issue of placement. A list of rates and publication dates is available online at torchonline.com/advertising.

Kamala Harris is Democrats’ Ticket to Victory Dara Burke On Jan. 21, Kamala Harris announced that she will be running for President in 2020. The Democratic Senator of California served as attorney general and, according to NBC News, is the second black woman to serve in the Senate. She has joined a growing list of female candidates, including Massachusetts Senator Elizabeth Warren, Senator Kirsten Gillibrand of New York and Representative for Hawaii’s 2nd congressional district, Tulsi Gabbard. Harris is one of the strongest, if not the strongest, among the aforementioned candidates. The Democratic party appears to be experiencing growing pains as younger members gravitate toward bold, progressive platforms while older members cling to more traditional ideals. Harris has the potential to unify Democrats while running on a genuine progressive platform. She has a strong background in politics, giving her the necessary experience to effectively lead the country. She is also currently the only black woman running, which could

be advantageous in a political landscape that has placed an increased emphasis on diversity after decades of sparse minority representation. Harris has already made significant efforts to build support among the black population, starting with announcing her candidacy at her historically black alma mater, Howard University. Harris has also decided to hold her first campaign event in the black Democratic stronghold of South Carolina instead of New Hampshire or Iowa, where black people make up only 3.8 percent and 1.6 percent of the population respectively according to the U.S. Census Bureau. Harris could very well have more success in reaching black voters than Hillary Clinton did in 2016, as she struggled to gain black support in key states. Moreover, Harris’ platform is exceedingly liberal. According to PBS News, she is pro-choice and supports DACA, as well as universal healthcare. Harris strikes a balance between being an experienced politician and taking progressive, forward-thinking stances,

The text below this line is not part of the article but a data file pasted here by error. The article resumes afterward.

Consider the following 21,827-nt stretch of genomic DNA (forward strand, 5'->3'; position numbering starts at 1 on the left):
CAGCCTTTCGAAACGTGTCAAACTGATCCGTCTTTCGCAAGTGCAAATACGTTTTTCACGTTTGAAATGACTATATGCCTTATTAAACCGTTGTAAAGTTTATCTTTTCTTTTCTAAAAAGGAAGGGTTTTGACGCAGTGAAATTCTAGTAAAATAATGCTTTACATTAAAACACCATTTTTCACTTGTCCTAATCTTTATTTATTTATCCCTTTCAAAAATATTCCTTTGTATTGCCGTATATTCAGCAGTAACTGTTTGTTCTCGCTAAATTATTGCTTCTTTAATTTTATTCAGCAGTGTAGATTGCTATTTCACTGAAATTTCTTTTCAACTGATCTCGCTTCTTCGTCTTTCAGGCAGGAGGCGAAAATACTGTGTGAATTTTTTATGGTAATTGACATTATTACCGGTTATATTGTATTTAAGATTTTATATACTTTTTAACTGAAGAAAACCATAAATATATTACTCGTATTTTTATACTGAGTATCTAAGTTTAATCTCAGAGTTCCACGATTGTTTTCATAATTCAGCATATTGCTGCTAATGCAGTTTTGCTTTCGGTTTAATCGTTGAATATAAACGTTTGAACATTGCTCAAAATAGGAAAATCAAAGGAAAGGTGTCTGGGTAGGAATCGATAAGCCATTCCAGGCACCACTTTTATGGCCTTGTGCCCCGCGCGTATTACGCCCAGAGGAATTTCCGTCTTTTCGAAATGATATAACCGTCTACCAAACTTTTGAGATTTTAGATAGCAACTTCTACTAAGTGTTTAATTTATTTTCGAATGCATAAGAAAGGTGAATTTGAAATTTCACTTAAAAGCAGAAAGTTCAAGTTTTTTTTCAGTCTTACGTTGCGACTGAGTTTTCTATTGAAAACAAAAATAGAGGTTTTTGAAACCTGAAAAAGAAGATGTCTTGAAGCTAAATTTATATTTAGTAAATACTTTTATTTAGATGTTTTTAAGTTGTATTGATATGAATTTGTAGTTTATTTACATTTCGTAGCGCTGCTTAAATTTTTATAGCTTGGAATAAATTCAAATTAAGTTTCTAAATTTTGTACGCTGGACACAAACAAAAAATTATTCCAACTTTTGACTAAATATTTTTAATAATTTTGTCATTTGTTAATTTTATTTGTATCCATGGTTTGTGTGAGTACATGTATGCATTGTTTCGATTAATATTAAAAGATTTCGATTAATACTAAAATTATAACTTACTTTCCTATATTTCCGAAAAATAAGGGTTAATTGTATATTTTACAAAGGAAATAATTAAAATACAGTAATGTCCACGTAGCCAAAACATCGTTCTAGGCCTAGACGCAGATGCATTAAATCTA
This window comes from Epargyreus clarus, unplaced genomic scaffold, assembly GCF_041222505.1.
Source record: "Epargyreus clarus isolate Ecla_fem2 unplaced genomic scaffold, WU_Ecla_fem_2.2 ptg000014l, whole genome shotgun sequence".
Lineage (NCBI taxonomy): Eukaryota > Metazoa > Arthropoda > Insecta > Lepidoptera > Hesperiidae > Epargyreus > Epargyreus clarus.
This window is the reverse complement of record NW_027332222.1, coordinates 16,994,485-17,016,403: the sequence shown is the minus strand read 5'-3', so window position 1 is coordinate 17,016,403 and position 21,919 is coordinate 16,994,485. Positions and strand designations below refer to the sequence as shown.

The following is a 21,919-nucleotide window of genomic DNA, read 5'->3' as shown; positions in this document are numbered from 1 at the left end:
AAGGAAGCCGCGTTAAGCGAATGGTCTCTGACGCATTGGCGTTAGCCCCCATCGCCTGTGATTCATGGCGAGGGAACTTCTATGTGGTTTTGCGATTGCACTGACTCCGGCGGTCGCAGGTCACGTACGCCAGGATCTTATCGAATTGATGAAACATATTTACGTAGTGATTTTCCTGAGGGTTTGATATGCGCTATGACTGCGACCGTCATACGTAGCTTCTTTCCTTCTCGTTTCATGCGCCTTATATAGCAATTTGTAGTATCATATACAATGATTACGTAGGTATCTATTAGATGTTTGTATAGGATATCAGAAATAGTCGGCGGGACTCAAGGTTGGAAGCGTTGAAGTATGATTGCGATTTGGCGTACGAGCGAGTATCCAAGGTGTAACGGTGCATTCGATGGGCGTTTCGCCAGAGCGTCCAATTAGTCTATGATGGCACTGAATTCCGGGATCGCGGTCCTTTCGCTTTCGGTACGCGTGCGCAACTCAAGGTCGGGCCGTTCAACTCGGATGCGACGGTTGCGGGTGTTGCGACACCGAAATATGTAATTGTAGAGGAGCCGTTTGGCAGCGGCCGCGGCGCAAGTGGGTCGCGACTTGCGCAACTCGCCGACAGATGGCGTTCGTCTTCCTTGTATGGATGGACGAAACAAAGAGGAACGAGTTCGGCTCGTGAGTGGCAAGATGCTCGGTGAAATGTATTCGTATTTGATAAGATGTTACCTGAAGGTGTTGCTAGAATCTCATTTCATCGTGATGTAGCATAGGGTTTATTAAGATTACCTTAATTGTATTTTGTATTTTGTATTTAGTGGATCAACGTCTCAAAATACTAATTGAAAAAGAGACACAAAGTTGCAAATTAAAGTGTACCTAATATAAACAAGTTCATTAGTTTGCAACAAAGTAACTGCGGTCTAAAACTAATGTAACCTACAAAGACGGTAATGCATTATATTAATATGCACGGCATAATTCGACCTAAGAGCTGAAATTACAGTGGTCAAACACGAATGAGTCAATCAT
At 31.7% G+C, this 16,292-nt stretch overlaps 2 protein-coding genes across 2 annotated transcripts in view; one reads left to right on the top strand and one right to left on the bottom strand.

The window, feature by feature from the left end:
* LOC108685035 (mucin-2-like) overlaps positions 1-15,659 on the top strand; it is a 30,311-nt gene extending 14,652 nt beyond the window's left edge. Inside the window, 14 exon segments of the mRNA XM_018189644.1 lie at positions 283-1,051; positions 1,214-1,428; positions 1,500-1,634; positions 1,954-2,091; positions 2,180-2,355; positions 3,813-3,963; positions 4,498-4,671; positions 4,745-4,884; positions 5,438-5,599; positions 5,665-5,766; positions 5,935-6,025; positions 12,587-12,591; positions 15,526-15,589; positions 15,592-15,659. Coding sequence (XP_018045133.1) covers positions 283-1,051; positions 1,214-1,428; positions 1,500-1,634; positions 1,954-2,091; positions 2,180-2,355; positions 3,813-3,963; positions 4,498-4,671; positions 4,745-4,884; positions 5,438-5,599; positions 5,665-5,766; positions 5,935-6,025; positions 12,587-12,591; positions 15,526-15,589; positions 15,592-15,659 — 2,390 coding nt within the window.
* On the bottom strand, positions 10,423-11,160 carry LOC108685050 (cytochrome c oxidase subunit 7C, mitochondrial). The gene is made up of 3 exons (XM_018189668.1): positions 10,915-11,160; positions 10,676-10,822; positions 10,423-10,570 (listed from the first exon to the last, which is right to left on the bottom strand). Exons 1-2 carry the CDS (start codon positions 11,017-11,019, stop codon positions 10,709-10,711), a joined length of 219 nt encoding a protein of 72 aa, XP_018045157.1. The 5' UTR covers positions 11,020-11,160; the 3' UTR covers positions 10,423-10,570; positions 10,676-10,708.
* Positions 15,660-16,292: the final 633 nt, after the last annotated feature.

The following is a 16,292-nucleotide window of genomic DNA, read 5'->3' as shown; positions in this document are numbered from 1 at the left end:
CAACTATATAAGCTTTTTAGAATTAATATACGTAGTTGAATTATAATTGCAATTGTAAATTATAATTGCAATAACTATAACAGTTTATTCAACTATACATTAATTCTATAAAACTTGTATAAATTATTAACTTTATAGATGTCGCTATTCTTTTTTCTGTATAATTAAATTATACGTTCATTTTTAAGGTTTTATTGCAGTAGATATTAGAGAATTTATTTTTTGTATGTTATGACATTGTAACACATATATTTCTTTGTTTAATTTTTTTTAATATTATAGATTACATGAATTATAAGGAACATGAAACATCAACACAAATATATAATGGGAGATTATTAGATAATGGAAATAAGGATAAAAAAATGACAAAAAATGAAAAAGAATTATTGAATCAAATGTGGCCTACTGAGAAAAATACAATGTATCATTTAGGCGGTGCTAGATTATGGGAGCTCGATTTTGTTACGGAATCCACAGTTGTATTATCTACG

which can resonate with a large range of voters. Admittedly though, Harris has a weak spot. As attorney general, she did not fully embrace justice reform initiatives, such as requiring independent investigations of police shootings, and often doled out questionably harsh sentences. In a New York Times op-ed, University of San Francisco law professor Lara Bazelon argues that many of Harris’ decisions as a prosecutor disproportionately harmed members of marginalized groups. As a result, some have written Harris off as a non-progressive candidate. I acknowledge that Harris has missed opportunities to fight injustice during her career. But there will never be a flawless candidate, and it is unlikely that this will ruin her campaign. Quinnipiac University poll administered in mid-December shows that over 40 percent of Democrats view Harris favorably, while only four percent view her unfavorably. Although it is still early, Harris will be a formidable candidate during this crucial election season. I will be rooting for her to shatter the highest glass ceiling.




Seasonal Depression Seasonal depression, also known as seasonal affective disorder (SAD), “is a type of depression that’s related to the changes in seasons,” according to the Mayo Clinic, a nonprofit academic medical center. SAD usually affects most people at the beginning of fall and through the winter months. SAD affects about four to six percent of people, while another 10 to 20 percent suffer from mild SAD, as was stated by the American Family Physician. January and February are two of the coldest months in the year, making seasonal depression more likely to affect you, however, you shouldn’t feel alone! Seasonal depression can be dealt with. Here are fellow Johnnies telling their personal experiences with SAD and how they manage it.

Nina Stefanelli